An unprotected building automation system can expose data, risk unauthorised access, and therefore potentially expose an organisation to malware or other illegal activity.
To encrypt sufficiently on all devices a high level of processing power is required. Many device manufacturers will not pay the higher costs of processing power. In addition many control system companies and IoT suppliers lack the budget and the necessary skilled people to implement security correctly.
To be secure, security systems need to be designed for 10 years, when it is estimated computers will be 70 times faster than today’s systems. With processing power doubling every 18 months it makes it easier to break cryptos. Processing power in devices cannot be increased after installation.
A supplier and programmer of any major component systems of a building automation system (e.g. lighting control, BMS etc) should be able to provide you with full and comprehensive detail on the security measures employed by their system to ensure your building systems are fully protected and cannot be accessed in any unauthorised manner.
For example the zencontrol DALI-2 lighting control system that we promote is built on secure foundations and is deployed worldwide using Amazon web services.
As standard, zencontrol uses enterprise grade encryption. Devices are upgradeable so new exploits will be patched and protected against. Every individual device is programmed with unique and strong 32byte encryption key. Local communications use TLS 1.2 PSK and cloud communications use TLS 1.2 PKI (4096 RSA). TLS 1.2 stack developed and backed by ARM. Password/credential storage is hashed and salted.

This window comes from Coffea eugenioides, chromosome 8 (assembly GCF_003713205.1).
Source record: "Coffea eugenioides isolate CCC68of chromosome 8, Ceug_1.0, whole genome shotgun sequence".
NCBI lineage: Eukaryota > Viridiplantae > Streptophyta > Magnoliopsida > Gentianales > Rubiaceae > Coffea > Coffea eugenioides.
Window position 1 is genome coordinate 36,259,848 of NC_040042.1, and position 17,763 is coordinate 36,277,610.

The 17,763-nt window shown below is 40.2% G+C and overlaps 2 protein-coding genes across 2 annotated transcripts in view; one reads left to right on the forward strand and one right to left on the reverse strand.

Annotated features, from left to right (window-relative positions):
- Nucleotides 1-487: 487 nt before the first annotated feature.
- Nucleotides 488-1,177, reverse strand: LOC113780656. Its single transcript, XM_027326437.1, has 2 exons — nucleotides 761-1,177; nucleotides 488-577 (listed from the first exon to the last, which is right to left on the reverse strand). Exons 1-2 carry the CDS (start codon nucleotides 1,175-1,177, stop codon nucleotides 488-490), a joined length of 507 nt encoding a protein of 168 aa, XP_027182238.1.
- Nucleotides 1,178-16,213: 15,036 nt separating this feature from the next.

Secure practices are also adhered to and local servers abide by local privacy laws. The access control list ensures only correct users can access sensitive information. Private keys are not stored in firmware or the firmware repository. Security is built in from day 1, ensuring all zencontrol systems are secure from installation. Additionally, authentication tokens are per device/API-client allowing auditing and per device “access revoking” capabilities. Cryptographically signed firmware security updates can be pushed to systems remotely as a response to new security issues.
zencontrol takes security seriously. Their practices and implementation adopted as standard help ensure zencontrol networks stay strong well into the future.
However, should it become necessary, with zencontrol the cloud connection can be disabled at any time and the building will still operate. We see this as an essential futureproofing feature – as who knows what tomorrow will bring!
Before taking steps to install or expand a control system for your building, please ensure any proposed system has substantive security measures in place now, and for the future. New security issues occur constantly – does your proposed system allow for security patches without the requirement for a full upgrade of devices? Plus, as above, are you able to disable cloud connectivity, and still have a functioning control system?
Having a smarter building does not mean your facility is more vulnerable. Carrying out due diligence when considering a connected system and ensuring the manufacturer/integrator is following best practices will lead to better security. The benefits of improved operations, greater energy efficiency, and healthier buildings, can then all be realised.